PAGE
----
Why most Americans hate their jobs (or are just 'checked out')
A new Gallup survey on the state of the U.S. workforce doesn't indicate a lot of happy desk campers
On average, some 100 million Americans were employed full-time in 2010-2012 — and 70 million of them either hated their jobs or were simply "checked out," according to a recent Gallup survey of America's workforce. (Read the entire report [PDF].) This trend actually isn't all that new: The 30 percent of employees "engaged" at work is at its high-water mark since 2000. But this prolonged disenchantment with our work doesn't make it less worrisome.
Nor does the happiness of the 30 percent make the unhappiness of everyone else less costly to the U.S. Gallup puts the price tag of active disengagement at up to $550 billion in lost economic activity each year. And even if America's unsatisfied workers have fulfilling home and social lives, boredom at the job means long days for everybody. "People who aren't engaged spend much more time experiencing emotions like worry, stress, and pain," says Gretchen Gavett at the Harvard Business Review.
Companies are belatedly paying attention to this, says Gallup's Jim Harter. "The general consciousness about the importance of employee engagement seems to have increased in the past decade," says Harter, the company's chief scientist for workplace management and well-being. "But there is a gap between knowing about engagement and doing something about it in most American workplaces."
The question, then, is why are so many American workers unhappy or bored? First let's look at the numbers and demographics. In 2012, the most recent year in Gallup's poll, 30 percent of American workers were "engaged," 18 percent are "actively disengaged," and the majority — 52 percent — are "not engaged." What does that mean? Gallup:
Engaged employees work with passion and feel a profound connection to their company. They drive innovation and move the organization forward.
Not Engaged employees are essentially "checked out." They're sleepwalking through their workday, putting time — but not energy or passion — into their work.
Actively Disengaged employees aren't just unhappy at work; they're busy acting out their unhappiness. Every day, these workers undermine what their engaged coworkers accomplish. [Gallup]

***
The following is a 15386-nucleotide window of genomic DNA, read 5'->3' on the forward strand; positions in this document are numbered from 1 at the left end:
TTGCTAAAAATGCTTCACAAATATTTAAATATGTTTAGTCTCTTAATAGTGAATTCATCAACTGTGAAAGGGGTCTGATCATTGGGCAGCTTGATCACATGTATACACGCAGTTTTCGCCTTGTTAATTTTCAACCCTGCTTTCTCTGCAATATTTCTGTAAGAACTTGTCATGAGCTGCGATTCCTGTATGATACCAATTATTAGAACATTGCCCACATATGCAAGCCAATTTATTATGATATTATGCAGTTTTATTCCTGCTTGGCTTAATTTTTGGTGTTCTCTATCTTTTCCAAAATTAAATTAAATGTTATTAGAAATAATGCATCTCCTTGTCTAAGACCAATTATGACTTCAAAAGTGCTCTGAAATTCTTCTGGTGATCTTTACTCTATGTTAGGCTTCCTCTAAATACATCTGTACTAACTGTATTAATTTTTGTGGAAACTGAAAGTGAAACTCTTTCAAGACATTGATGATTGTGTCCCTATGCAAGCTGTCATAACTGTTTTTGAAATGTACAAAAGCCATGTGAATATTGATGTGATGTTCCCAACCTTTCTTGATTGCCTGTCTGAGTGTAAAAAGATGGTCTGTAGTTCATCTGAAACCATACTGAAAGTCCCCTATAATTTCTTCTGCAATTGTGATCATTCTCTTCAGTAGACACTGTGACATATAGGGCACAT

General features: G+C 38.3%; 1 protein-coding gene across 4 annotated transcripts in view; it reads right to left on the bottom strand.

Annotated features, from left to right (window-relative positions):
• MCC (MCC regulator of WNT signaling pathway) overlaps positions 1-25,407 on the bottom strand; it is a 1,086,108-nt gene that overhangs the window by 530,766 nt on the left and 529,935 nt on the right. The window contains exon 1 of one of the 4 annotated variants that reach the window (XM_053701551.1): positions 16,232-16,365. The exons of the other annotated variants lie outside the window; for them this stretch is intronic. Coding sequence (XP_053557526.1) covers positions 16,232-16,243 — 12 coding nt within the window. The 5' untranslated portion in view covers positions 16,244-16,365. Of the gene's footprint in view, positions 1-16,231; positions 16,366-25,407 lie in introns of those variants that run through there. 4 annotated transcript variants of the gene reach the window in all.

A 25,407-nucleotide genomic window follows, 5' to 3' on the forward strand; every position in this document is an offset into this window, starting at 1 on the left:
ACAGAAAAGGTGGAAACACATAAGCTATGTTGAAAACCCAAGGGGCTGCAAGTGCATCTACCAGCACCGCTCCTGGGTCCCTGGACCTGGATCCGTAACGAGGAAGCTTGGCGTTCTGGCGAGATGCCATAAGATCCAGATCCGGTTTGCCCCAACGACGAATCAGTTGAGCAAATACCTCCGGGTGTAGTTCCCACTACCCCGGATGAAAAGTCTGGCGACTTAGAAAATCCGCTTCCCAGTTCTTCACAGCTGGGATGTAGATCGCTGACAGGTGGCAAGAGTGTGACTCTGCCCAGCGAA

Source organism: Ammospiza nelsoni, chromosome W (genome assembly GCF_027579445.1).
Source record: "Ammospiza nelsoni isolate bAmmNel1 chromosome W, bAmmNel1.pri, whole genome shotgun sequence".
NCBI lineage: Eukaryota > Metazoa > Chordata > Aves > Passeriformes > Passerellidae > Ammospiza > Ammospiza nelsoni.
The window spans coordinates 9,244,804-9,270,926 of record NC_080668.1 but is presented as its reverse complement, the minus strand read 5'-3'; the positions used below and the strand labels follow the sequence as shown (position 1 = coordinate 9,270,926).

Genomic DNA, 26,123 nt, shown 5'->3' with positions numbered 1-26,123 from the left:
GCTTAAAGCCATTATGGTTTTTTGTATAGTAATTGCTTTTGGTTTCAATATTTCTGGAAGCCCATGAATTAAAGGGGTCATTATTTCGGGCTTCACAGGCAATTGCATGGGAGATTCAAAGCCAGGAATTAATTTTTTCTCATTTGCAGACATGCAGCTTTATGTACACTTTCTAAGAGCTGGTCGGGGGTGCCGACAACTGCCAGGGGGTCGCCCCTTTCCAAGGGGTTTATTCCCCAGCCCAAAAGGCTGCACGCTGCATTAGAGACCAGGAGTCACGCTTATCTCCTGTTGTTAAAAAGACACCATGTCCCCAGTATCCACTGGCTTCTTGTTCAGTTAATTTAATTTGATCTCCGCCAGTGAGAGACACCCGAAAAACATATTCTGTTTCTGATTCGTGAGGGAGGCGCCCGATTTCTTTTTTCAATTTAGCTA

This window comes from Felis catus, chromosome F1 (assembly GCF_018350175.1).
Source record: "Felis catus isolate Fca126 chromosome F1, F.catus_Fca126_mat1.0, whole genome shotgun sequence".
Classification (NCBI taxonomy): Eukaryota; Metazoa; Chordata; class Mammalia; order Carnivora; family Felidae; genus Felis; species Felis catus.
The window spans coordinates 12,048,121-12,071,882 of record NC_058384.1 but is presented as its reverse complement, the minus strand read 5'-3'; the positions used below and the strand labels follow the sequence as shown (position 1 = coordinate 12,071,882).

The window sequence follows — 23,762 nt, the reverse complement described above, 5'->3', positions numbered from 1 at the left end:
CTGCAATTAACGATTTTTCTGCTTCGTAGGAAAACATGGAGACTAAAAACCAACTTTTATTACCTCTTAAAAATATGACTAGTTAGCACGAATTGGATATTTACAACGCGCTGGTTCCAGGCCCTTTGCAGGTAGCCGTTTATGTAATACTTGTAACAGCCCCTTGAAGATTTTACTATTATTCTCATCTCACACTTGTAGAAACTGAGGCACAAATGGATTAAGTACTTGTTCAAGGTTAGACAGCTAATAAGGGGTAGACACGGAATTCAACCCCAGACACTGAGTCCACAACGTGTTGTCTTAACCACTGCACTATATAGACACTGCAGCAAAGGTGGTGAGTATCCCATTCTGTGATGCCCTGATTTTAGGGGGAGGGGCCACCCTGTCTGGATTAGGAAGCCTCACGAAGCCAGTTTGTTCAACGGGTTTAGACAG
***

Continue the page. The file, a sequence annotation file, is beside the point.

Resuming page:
Women are slightly more engaged with their work — 33 percent versus 28 percent of men — as are managers and executives (36 percent) versus their underlings. Transportation workers are the least engaged, with 28 percent so unhappy they're out to undermine their company. Workers in Louisiana are the most engaged; Idahoans are the least.
By age cohort, baby boomers (23 percent) and Generation Xers (19 percent) are the most likely to hate their jobs, while millennials are the least likely to hate their jobs (14 percent, though they have the highest boredom rate, at 53 percent). Unfortunately, boomers and Gen Xers each make up 44 percent of the workforce; millennials make up 8 percent.
All in all, the differences aren't that large and the bottom line is the same: America's workforce is generally bored or unhappy. A couple of key factors are the economy and health of the company. Active disengagement shot up to 20 percent in 2007 and 2008, during the brutal first leg of the Great Recession. And Gallup finds that employees of companies that are hiring are four times more satisfied than businesses laying people off.
Another factor may be that wages are stagnant or worse, while workload has shot up. A new study from the Urban Institute finds that 30-somethings today are worse off than 30-somethings in 1983, making them the only age group doing worse 30 years later — adjusted for inflation, their net worth is 21 percent less than in 1983. That means if nothing changes, this generation "will be poorer than their parents," says Terrell Brown at CBS News. "It's the first time that's happened in America since the Great Depression."
Those factors certainly come into play, says Timothy Egan at The New York Times. Not only are wages flat or declining for most workers, but "the gulf between those at the very top and those who do all the heavy lifting has never been greater," and in this tight job market, too many companies "promote a view that everyone is replaceable." Yet "the main factor in workplace discontent is not wages, benefits or hours, but the boss."
Yes, this is the Gallup report's "most important point (and biggest 'duh' moment)," says Harvard Business Review's Gavett. "Supervisors who focus on an employee's strengths have more engaged employees than those who focus on weaknesses or neglect to focus on much of anything at all." Or, as Gallup CEO Jim Clifton puts it, "managers from hell are creating active disengagement costing the United States an estimated $450 billion to $550 billion annually."
Flex time is another boost to satisfaction: People who work remotely are happier and harder-working than those who only work in the office, and workers who spend 20 percent of the time off-site are the most satisfied. But the main lesson for companies is that while ping-pong tables, hammocks, and free lunch may make a small dent in worker satisfaction, the biggest obstacle is bad supervisors.
"Regular praise, opportunity for growth, and the occasional question from a higher-up of a lower-down about how to improve things would go a long way toward getting the checked-out to check back in," says Egan at The New York Times. But on a different level, this "sad survey is further proof of two truisms" of American life:
One, the timeless line from Thoreau that "the mass of men lead lives of quiet desperation." The other, less known, came from Homer Simpson by way of fatherly advice, after being asked about a labor dispute by his daughter Lisa. "If you don't like your job," he said, "you don't strike, you just go in there every day and do it really half-assed. That's the American way." [New York Times]